Prince Hall

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Copy of speech by Prince Hall, founder of African-American Masonic Order, 1797

 

Let’s Blame the Worker!

David Brooks plays a game of Let’s Blame the Worker by attacking state workers’ pensions as the reason for state government insolvency.

This is of course absurd. One can point to many causes for problems within state governments–overflowing prison systems, poor lawmakers, the anti-tax mentality that has created budget shortfalls across the board.

Most of the problem revolves around tax revenues. And no one wants to talk about this. The general public knows that they are paying taxes and so pointing a finger at public employees makes a certain amount of sense. But of course, those who aren’t paying taxes are the wealthy, corporations, and other entities that have received tax breaks, writeoffs, incentives, and other corporate handouts that have impoverished states increasingly reliant upon sales and income taxes from a recession-plagued population that is working less, living in devalued homes, and spending less on consumer goods.

Of course, Brooks supports all of this. So, in the classic American conservative tradition, Brooks blames pubic sector workers. Lest we forget, public sector workers could almost universally make more money in the private sector. And they provide vital services that we need for a functioning society. A decent pension seems like a good pay-off for giving up so much income during the working years.

We all play Blame the Worker in discussions of school reform. Unfortunately, even Democratic politicians and writers (I’m looking at Yglesias here) play the game with teachers. Obviously, they say, the problem with public schools is teacher unions who don’t want test scores deciding their futures and who protect the worst teachers from being fired. Michelle Rhee’s resignation today as Schools Chancellor in Washington, D.C. is seen as a defeat for these reformers who want to cripple unions and force schools onto a business model.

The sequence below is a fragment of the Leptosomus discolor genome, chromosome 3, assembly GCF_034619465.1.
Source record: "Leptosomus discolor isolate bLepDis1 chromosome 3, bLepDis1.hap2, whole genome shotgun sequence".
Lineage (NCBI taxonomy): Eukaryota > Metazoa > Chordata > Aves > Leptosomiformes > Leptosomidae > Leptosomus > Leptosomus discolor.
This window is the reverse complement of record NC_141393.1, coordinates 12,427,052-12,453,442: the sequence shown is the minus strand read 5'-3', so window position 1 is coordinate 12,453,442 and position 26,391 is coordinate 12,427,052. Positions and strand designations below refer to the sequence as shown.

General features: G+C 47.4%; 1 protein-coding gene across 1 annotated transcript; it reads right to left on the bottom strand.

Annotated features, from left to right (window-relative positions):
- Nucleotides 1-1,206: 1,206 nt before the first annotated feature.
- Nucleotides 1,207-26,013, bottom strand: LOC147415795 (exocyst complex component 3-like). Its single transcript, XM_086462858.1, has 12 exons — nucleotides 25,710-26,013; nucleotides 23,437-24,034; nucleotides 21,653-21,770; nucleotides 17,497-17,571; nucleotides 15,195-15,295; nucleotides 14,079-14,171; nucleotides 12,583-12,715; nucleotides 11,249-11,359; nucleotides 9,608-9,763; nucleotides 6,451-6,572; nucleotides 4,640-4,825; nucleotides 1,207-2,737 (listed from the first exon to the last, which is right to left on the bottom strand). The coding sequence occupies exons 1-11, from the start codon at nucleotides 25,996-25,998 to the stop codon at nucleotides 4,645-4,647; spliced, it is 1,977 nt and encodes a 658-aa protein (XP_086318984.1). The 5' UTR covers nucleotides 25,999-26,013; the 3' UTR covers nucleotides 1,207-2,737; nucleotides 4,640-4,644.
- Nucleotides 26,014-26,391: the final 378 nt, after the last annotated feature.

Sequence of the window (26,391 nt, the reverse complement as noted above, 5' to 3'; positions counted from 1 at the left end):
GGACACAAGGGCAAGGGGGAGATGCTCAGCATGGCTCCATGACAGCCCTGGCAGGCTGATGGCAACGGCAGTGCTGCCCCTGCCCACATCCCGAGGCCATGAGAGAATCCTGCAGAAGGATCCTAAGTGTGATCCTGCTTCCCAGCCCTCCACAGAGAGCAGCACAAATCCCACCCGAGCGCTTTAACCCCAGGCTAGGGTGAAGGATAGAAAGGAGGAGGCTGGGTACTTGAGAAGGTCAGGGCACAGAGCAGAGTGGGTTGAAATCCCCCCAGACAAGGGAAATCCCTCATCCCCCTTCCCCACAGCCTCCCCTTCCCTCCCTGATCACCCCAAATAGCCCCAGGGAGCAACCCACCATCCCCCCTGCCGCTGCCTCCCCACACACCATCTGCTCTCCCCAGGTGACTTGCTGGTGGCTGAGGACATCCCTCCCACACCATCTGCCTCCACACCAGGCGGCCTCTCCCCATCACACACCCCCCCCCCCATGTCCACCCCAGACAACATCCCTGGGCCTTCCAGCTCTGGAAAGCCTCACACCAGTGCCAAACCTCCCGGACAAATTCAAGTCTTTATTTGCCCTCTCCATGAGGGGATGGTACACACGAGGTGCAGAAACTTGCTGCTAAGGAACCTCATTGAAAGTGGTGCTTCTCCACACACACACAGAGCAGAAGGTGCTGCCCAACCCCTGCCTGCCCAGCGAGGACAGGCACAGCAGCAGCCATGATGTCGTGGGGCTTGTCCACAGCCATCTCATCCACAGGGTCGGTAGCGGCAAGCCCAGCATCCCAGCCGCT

I’m glad Rhee’s gone. As Richard Kahlenberg convincingly argues, teacher unions are leading reform efforts, not holding them back. They oppose testing partially because it takes away from the education (particularly for subjects like history) and because the reformers who want to tie testing to pay or employment completely ignore issues such as poverty, race, and educational background of parents in determining successful education. Rather, it’s a simple reliance on testing they want. And if tie employment to test schools, why would you choose to work in an impoverished inner-city school? To be unemployed in 2 years? That’s crazy. This just hurts kids’ education in the long run.

But of course, it’s always easier for Americans to blame the worker instead of fixing the structural problems plaguing our society. There’s little political cost to be paid, it rewards lazy thinking (thus attracting pundits), and doesn’t cost a lot.

Unfortunately, each time we blame the worker, we damage our institutions for the long-term, undermining public confidence in government, and telling young talented workers to avoid the public sector.

Howdy, as socialists say in Texas

Wanted to thank Sarah for asking me join this here deal. I’ll be posting here occasionally and hopefully more often than that. I’m an environmental and labor historian of the United States and will focus on these issues here, as well as ideas of activism more broadly. These days I’m particularly interested in the state of activism in America as we try to move forward from the 20 year long period of capitalist realism, between the fall of the Soviet Union and the economic collapse. Can we create a revived socialism to challenge capitalist domination over our hearts and minds? What can we learn from the past to help us organize in the presence, including from the failures of totalitarian socialism as well as extremist capitalism? I can’t guarantee any good answers, but hopefully I can throw a few thought-provoking points out there.